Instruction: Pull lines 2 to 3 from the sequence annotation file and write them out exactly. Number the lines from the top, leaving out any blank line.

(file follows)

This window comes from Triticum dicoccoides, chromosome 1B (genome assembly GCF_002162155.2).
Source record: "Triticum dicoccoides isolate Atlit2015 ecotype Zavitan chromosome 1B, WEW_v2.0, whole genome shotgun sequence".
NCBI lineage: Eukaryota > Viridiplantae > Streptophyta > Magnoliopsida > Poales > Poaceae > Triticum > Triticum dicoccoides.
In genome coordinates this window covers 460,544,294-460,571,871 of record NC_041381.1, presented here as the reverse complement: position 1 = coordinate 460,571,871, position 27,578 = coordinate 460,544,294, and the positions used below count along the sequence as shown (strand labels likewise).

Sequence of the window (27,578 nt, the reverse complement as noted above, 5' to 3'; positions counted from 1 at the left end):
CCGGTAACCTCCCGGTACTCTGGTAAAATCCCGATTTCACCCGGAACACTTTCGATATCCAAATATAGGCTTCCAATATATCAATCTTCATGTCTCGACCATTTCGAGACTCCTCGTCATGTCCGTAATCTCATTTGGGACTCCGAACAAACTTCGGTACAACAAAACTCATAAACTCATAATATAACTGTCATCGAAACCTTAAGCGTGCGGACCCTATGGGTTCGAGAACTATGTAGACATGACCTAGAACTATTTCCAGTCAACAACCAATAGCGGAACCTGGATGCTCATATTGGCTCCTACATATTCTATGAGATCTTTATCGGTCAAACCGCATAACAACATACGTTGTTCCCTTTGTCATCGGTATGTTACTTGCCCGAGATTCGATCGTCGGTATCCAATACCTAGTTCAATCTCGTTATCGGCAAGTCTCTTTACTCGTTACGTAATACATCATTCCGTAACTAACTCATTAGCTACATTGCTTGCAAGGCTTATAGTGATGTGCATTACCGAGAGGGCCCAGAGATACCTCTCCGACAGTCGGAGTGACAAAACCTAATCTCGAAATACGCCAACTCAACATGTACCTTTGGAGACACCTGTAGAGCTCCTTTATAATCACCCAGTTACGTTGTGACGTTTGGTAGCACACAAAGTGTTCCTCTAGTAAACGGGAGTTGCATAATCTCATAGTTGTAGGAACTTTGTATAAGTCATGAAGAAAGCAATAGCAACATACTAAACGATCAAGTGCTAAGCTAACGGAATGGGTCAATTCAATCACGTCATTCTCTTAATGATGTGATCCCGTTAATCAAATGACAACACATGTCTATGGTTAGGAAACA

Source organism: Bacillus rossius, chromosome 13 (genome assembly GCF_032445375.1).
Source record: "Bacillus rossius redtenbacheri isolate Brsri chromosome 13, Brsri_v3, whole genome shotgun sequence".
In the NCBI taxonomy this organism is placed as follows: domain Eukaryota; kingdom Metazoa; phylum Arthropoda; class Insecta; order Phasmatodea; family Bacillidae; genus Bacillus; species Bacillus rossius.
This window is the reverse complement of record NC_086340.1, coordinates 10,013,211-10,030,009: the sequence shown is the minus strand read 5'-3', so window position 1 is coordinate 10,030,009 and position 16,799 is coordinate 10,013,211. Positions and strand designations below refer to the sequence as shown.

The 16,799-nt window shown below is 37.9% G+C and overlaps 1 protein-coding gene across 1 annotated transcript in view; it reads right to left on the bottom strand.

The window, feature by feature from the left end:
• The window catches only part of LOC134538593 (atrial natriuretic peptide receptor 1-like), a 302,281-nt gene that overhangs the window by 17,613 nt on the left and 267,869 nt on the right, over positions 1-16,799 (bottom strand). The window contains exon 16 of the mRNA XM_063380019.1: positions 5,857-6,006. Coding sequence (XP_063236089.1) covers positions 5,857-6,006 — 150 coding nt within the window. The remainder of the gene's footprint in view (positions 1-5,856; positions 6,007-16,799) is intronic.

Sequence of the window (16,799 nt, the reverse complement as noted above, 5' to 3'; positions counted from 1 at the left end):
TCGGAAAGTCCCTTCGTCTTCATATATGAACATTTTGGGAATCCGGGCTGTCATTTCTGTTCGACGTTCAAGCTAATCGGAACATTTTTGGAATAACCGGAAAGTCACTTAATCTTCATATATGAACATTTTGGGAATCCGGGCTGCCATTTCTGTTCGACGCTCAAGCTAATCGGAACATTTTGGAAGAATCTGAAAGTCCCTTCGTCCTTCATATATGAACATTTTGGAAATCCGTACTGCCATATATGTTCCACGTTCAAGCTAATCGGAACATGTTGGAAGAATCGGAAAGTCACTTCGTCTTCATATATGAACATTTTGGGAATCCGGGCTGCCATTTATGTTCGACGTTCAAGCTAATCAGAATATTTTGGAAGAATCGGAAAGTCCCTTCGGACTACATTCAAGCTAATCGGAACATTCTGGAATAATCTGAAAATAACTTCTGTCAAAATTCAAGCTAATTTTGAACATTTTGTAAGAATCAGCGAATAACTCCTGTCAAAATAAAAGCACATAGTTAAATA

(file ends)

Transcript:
Source record: "Triticum dicoccoides isolate Atlit2015 ecotype Zavitan chromosome 1B, WEW_v2.0, whole genome shotgun sequence".
NCBI lineage: Eukaryota > Viridiplantae > Streptophyta > Magnoliopsida > Poales > Poaceae > Triticum > Triticum dicoccoides.